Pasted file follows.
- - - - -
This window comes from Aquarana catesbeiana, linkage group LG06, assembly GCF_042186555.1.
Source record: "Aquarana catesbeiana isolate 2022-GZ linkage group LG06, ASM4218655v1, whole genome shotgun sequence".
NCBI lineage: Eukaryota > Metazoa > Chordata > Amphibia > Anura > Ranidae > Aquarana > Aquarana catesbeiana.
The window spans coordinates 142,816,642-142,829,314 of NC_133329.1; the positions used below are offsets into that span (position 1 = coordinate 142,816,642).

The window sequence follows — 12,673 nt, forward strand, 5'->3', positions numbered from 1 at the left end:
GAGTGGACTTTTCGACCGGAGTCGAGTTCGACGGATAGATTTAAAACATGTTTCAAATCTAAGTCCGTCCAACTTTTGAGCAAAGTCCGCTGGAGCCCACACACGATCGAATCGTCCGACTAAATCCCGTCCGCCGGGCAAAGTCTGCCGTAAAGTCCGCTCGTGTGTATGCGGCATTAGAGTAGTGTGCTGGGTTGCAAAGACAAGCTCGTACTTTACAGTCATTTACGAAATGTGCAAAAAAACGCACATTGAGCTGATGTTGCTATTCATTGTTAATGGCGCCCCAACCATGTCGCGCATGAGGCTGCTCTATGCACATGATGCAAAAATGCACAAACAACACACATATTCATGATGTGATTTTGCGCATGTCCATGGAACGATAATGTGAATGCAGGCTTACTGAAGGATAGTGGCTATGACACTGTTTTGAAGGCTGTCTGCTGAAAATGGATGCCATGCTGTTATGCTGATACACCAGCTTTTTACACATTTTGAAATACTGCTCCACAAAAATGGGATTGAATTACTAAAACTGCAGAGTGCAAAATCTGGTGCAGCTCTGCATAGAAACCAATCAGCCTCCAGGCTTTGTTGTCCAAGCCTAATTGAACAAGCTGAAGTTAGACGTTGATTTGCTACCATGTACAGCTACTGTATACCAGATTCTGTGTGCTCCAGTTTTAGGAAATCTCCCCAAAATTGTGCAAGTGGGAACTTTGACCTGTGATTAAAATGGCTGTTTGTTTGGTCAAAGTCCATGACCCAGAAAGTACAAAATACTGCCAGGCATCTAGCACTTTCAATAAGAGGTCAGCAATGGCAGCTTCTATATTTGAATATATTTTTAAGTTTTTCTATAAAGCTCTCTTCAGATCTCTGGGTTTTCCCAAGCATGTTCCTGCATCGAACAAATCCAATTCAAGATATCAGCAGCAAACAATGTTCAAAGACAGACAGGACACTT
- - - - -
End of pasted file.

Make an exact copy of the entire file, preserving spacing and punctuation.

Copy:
This window comes from Aquarana catesbeiana, linkage group LG06, assembly GCF_042186555.1.
Source record: "Aquarana catesbeiana isolate 2022-GZ linkage group LG06, ASM4218655v1, whole genome shotgun sequence".
NCBI lineage: Eukaryota > Metazoa > Chordata > Amphibia > Anura > Ranidae > Aquarana > Aquarana catesbeiana.
The window spans coordinates 142,816,642-142,829,314 of NC_133329.1; the positions used below are offsets into that span (position 1 = coordinate 142,816,642).

The window sequence follows — 12,673 nt, forward strand, 5'->3', positions numbered from 1 at the left end:
GAGTGGACTTTTCGACCGGAGTCGAGTTCGACGGATAGATTTAAAACATGTTTCAAATCTAAGTCCGTCCAACTTTTGAGCAAAGTCCGCTGGAGCCCACACACGATCGAATCGTCCGACTAAATCCCGTCCGCCGGGCAAAGTCTGCCGTAAAGTCCGCTCGTGTGTATGCGGCATTAGAGTAGTGTGCTGGGTTGCAAAGACAAGCTCGTACTTTACAGTCATTTACGAAATGTGCAAAAAAACGCACATTGAGCTGATGTTGCTATTCATTGTTAATGGCGCCCCAACCATGTCGCGCATGAGGCTGCTCTATGCACATGATGCAAAAATGCACAAACAACACACATATTCATGATGTGATTTTGCGCATGTCCATGGAACGATAATGTGAATGCAGGCTTACTGAAGGATAGTGGCTATGACACTGTTTTGAAGGCTGTCTGCTGAAAATGGATGCCATGCTGTTATGCTGATACACCAGCTTTTTACACATTTTGAAATACTGCTCCACAAAAATGGGATTGAATTACTAAAACTGCAGAGTGCAAAATCTGGTGCAGCTCTGCATAGAAACCAATCAGCCTCCAGGCTTTGTTGTCCAAGCCTAATTGAACAAGCTGAAGTTAGACGTTGATTTGCTACCATGTACAGCTACTGTATACCAGATTCTGTGTGCTCCAGTTTTAGGAAATCTCCCCAAAATTGTGCAAGTGGGAACTTTGACCTGTGATTAAAATGGCTGTTTGTTTGGTCAAAGTCCATGACCCAGAAAGTACAAAATACTGCCAGGCATCTAGCACTTTCAATAAGAGGTCAGCAATGGCAGCTTCTATATTTGAATATATTTTTAAGTTTTTCTATAAAGCTCTCTTCAGATCTCTGGGTTTTCCCAAGCATGTTCCTGCATCGAACAAATCCAATTCAAGATATCAGCAGCAAACAATGTTCAAAGACAGACAGGACACTT